These notes are mostly inspired from reading Cox & Giuli (“Principles of stellar structure”); some insights are from A.Maeder (“Physics, formation and evolution of rotating stars”) and Kippenhahn & Weigert (“Stellar Structure and Evolution”)

In hydrostatic equilibrium we can define the total pressure scale height, \({H_{\mathrm{P}}}\), as \[-\frac{{{\mathrm d}}\ln {\mathrm{P}}}{{{\mathrm d}}r} \equiv \frac{1}{{H_{\mathrm{P}}}} = \frac{\rho g}{{\mathrm{P}}}\] where \({\mathrm{P}}\) is the total pressure (\({\mathrm{P}}_{gas} + {\mathrm{P}}_{rad}\)). The pressure scale height is a measure of the distance over which the pressure changes by an appreciable fraction of itself.

We can define the gradients \(\nabla \equiv \frac{{{\mathrm d}}\ln {T}}{{{\mathrm d}}\ln {\mathrm{P}}}\) and \(\nabla' \equiv \frac{{{\mathrm d}}\ln {T}'}{{{\mathrm d}}\ln {\mathrm{P}}}\). Here \(\nabla\) represents the average temperature gradient with respect to pressure of all matter at a given level, while \(\nabla'\) is the temperature gradient with respect to pressure of a rising/falling fluid element. At first order the temperature excess of such fluid elements can therefore be written as \[\Delta {T}(\Delta r) = {T}'(r + \Delta r) - {T}(r + \delta r) \simeq \Delta r \bigg[ \frac{{{\mathrm d}}{T}'}{{{\mathrm d}}r}-\frac{{{\mathrm d}}{T}}{{{\mathrm d}}r}\bigg].\] Assuming \({T}' \simeq {T}\), i.e. the temperature is not changing drastically within the distance \(\Delta r\), one can write \[\Delta {T}(\Delta r) = \Delta r \, {T}\bigg[ -\frac{{{\mathrm d}}\ln {T}}{{{\mathrm d}}r}- \bigg(-\frac{{{\mathrm d}}\ln {T}'}{{{\mathrm d}}r}\bigg)\bigg],\] and using the assumption of pressure equilibrium, the definitions of pressure scale height \({H_{\mathrm{P}}}\) and the gradients \(\nabla\) and \(\nabla'\) we obtain \[\label{eq:deltat} \Delta {T}(\Delta r) = - \frac{{{\mathrm d}}\ln {\mathrm{P}}}{{{\mathrm d}}r} \Delta r \, {T}\bigg[ \frac{{{\mathrm d}}\ln {T}}{{{\mathrm d}}\ln {\mathrm{P}}}- \bigg(\frac{{{\mathrm d}}\ln {T}'}{{{\mathrm d}}\ln {\mathrm{P}}}\bigg)\bigg] = \Delta r \frac{{T}}{{H_{\mathrm{P}}}}\, (\nabla - \nabla').\] Note that in general the value of \(\nabla'\) depends on the rate at which the moving fluid element is exchanging heat with its surroundings. However in the deep interiors of a star a good approximation is \(\nabla' = {\nabla_{\mathrm{\!ad}}}\equiv \big(\frac{{{\mathrm d}}\ln {T}}{{{\mathrm d}}\ln {\mathrm{P}}}\big)_{\textrm{ad}}\), where \({\nabla_{\mathrm{\!ad}}}\) is the temperature gradient of a fluid element moving adiabatically.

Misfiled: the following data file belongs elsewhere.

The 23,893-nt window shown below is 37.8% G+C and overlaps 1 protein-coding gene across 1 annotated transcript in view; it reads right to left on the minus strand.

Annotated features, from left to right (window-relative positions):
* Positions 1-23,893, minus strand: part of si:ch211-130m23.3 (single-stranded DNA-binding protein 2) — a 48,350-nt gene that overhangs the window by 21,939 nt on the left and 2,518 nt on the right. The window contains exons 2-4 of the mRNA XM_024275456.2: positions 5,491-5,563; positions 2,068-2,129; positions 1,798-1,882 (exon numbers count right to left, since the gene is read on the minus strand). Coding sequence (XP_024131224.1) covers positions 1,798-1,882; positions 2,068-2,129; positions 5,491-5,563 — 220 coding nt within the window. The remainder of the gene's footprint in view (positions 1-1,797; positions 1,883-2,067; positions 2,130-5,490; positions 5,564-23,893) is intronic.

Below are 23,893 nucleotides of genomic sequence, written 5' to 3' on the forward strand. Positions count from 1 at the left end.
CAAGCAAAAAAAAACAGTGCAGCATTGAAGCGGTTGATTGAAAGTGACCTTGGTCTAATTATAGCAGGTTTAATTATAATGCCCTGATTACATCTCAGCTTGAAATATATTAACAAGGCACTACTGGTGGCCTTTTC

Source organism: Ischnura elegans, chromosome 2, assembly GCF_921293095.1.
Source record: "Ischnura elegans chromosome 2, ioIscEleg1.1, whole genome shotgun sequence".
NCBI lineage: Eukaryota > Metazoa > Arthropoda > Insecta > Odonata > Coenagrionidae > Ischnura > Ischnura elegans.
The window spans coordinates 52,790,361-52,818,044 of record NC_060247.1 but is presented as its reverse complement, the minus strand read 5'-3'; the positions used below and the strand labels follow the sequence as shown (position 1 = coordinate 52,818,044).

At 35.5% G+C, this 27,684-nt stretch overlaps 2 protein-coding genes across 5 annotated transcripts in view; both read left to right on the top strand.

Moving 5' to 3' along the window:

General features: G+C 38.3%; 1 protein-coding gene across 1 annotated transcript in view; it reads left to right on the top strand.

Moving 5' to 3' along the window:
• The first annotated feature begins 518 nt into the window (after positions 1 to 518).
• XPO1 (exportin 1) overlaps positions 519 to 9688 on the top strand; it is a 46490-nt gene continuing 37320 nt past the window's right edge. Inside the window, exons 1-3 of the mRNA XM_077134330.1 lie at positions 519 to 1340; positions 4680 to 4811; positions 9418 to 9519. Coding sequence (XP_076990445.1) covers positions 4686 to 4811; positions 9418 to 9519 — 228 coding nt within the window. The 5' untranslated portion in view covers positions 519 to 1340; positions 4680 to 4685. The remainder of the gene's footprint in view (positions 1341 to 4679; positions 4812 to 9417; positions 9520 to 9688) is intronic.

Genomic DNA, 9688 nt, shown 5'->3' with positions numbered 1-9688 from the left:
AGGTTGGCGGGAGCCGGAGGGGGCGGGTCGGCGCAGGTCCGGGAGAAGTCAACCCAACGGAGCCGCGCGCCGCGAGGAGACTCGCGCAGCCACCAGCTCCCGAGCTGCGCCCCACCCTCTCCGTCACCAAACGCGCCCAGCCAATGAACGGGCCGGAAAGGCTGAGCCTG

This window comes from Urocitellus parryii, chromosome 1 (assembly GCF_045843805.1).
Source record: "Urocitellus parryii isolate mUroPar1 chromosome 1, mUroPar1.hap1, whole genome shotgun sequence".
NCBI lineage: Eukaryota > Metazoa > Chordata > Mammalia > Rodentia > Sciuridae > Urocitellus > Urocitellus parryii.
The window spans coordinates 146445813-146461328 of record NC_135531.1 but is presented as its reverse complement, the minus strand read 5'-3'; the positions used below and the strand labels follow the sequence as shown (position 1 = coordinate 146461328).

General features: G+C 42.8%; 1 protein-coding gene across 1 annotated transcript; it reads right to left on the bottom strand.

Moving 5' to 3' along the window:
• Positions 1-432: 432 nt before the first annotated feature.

Since a non-zero temperature gradient always implies a radiative flux, in a convective region part of the energy is still going to be transported by radiation. This flux can be written as \[\label{eq:radtransfer} F_{r} = -\frac{4ac}{3}\frac{T^3}{\kappa \rho}\frac{{{\mathrm d}}\ln T}{{{\mathrm d}}\ln {\mathrm{P}}} = \frac{4ac}{3}\frac{T^4}{\kappa \rho}\frac{\nabla}{{H_{\mathrm{P}}}}.\] Finally the fictitious (but computable) radiative gradient can be defined as the gradient of temperature required by radiation to carry the total stellar flux: \[\label{eq:totalflux} F = F_{c} + F_{r} \equiv \frac{4ac}{3}\frac{T^4}{\kappa \rho}\frac{\nabla_r}{{H_{\mathrm{P}}}}.\]

In a stellar convection zone where no energy is produced by nuclear reactions, the following inequalities are satisfied: \(\nabla_r > \nabla > \nabla' > {\nabla_{\mathrm{\!ad}}}\)